Vous & Tu

The words VOUS and TU both mean you in English... Ok, so how and when should we use them? And why should I know the difference between TU and VOUS?

How would you react if a stranger came up to you, and said: “hey dude, what’s up”? You would wonder who this person is, why he talks to you as if you were his best friend. That’s exactly the same in French.

The distinction between VOUS and TU indicates your relationship to the person you are talking to. Using the wrong form will lead people to think you don’t respect them. For this reason, knowing when to use TU and when to use VOUS is critical.



When talking to a stranger, use the formal form of address (vous). Don’t use the familiar form (tu) or call someone by his Christian name until you’re invited to do so. Generally the older, more important or simply local person will invite the other to use the familiar TU form of address and first names; in fact, the switch will suddenly happen and you should pick up on it immediately or you will forever be stuck with the VOUS form. 

However, some people always remain VOUS, such as figures of authority or those with whom you have a business relationship, e.g. your bank manager, tax officials and policemen. We also use VOUS everytime that we address to more than one person. 


The familiar form (TU) is used with family members, speakers aged between 1 and 25, when an adult talk to a child, teachers to primary school students, when talking to animals and God, but almost never with your elders or work superiors. However, the French are becoming less formal and the under 50s often use TU and first names with work colleagues, and will quickly switch from VOUS to TU with new social acquaintances, although older people may be reluctant to make the change.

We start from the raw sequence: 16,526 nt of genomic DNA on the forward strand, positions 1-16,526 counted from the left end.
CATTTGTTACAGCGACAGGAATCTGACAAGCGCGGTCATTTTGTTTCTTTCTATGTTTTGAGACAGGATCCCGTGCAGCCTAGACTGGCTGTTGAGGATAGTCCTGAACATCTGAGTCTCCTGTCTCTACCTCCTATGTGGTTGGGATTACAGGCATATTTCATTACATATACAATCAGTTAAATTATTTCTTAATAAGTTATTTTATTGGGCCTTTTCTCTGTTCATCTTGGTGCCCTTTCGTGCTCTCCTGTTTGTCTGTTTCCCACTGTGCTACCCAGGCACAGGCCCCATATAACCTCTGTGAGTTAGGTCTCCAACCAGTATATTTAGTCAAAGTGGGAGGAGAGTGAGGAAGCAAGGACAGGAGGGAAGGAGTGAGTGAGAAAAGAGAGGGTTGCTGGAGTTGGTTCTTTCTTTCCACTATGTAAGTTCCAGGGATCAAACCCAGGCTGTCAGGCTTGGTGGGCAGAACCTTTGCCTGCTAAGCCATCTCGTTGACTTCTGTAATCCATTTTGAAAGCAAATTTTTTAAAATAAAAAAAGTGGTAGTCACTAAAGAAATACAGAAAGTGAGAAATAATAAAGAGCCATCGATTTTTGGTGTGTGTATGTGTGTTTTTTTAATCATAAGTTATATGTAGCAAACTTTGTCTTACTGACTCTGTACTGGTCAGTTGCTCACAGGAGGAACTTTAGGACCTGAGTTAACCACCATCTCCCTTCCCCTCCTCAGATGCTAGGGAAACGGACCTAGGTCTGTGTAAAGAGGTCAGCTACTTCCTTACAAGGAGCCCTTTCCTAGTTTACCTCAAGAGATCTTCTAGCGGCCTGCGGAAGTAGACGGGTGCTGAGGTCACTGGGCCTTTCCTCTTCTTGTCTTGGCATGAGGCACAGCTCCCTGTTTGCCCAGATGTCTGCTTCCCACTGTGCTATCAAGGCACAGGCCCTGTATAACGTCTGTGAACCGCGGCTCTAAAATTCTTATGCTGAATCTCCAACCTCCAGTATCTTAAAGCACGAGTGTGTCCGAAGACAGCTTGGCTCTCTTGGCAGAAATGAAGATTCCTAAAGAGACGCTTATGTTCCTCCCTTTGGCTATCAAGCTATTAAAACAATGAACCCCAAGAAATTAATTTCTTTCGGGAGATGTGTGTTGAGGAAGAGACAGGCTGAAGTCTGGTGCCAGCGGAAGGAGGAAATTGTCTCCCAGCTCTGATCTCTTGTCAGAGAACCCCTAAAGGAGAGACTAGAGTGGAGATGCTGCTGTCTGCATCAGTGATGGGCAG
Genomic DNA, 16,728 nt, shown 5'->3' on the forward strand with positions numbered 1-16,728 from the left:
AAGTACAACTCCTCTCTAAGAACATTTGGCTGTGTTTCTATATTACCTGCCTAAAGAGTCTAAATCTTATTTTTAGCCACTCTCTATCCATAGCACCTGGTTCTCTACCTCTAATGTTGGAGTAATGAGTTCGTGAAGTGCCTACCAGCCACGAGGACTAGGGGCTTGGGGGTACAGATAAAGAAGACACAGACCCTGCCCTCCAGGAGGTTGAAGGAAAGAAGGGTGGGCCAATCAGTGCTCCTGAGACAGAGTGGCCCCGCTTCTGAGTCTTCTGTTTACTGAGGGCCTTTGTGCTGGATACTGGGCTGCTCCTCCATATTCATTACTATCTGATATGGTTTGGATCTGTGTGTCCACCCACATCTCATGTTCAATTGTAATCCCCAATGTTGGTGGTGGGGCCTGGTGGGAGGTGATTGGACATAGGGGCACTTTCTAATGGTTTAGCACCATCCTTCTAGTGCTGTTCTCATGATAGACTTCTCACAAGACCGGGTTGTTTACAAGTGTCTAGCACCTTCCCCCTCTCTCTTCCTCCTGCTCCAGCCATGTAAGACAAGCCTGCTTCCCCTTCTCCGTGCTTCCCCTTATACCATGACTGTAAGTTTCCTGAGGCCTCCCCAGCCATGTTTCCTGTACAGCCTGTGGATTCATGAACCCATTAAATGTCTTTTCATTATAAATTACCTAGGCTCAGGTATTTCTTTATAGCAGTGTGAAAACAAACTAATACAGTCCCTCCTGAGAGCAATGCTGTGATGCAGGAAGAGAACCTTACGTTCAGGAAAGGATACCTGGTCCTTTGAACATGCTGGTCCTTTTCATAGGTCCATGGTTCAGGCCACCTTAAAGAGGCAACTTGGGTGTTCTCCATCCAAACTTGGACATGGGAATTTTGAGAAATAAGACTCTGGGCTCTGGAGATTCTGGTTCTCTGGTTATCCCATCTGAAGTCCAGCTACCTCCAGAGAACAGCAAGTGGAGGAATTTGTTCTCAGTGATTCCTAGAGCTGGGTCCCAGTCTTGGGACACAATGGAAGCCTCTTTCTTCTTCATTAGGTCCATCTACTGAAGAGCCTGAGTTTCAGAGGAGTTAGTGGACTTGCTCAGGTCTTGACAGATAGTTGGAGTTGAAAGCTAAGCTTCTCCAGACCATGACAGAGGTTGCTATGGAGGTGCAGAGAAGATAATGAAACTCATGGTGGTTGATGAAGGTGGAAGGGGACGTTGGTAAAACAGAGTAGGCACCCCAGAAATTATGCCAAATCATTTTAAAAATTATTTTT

Did I succeed in demystifying YOU and VOUS for you?

tu vous.png

I hope so. If not, don't worry, there are other solutions. 

Solution 1 : If you're still unsure whether to use TU or VOUS, it's safer to start by using VOUS. The verb 'tutoyer' means to 'address as tu' and is often used to "negotiate" the familiar form of address:

Tu peux me tutoyer. (you can address me as 'tu'.)
On peut se tutoyer, non? (We can address each other as 'tu', don't you think?)
Est-ce qu'on peut se tutoyer? (Can we address each other as 'tu'?)


Solution 2 : you can also play with The Los Angeles Times tutorial :

Not so difficult after all ;-)

If you are still confused, don't worry. After few lessons with Perth French Tutor, you will be able to master these differences and Vous and Tu will no longer be an issue for you.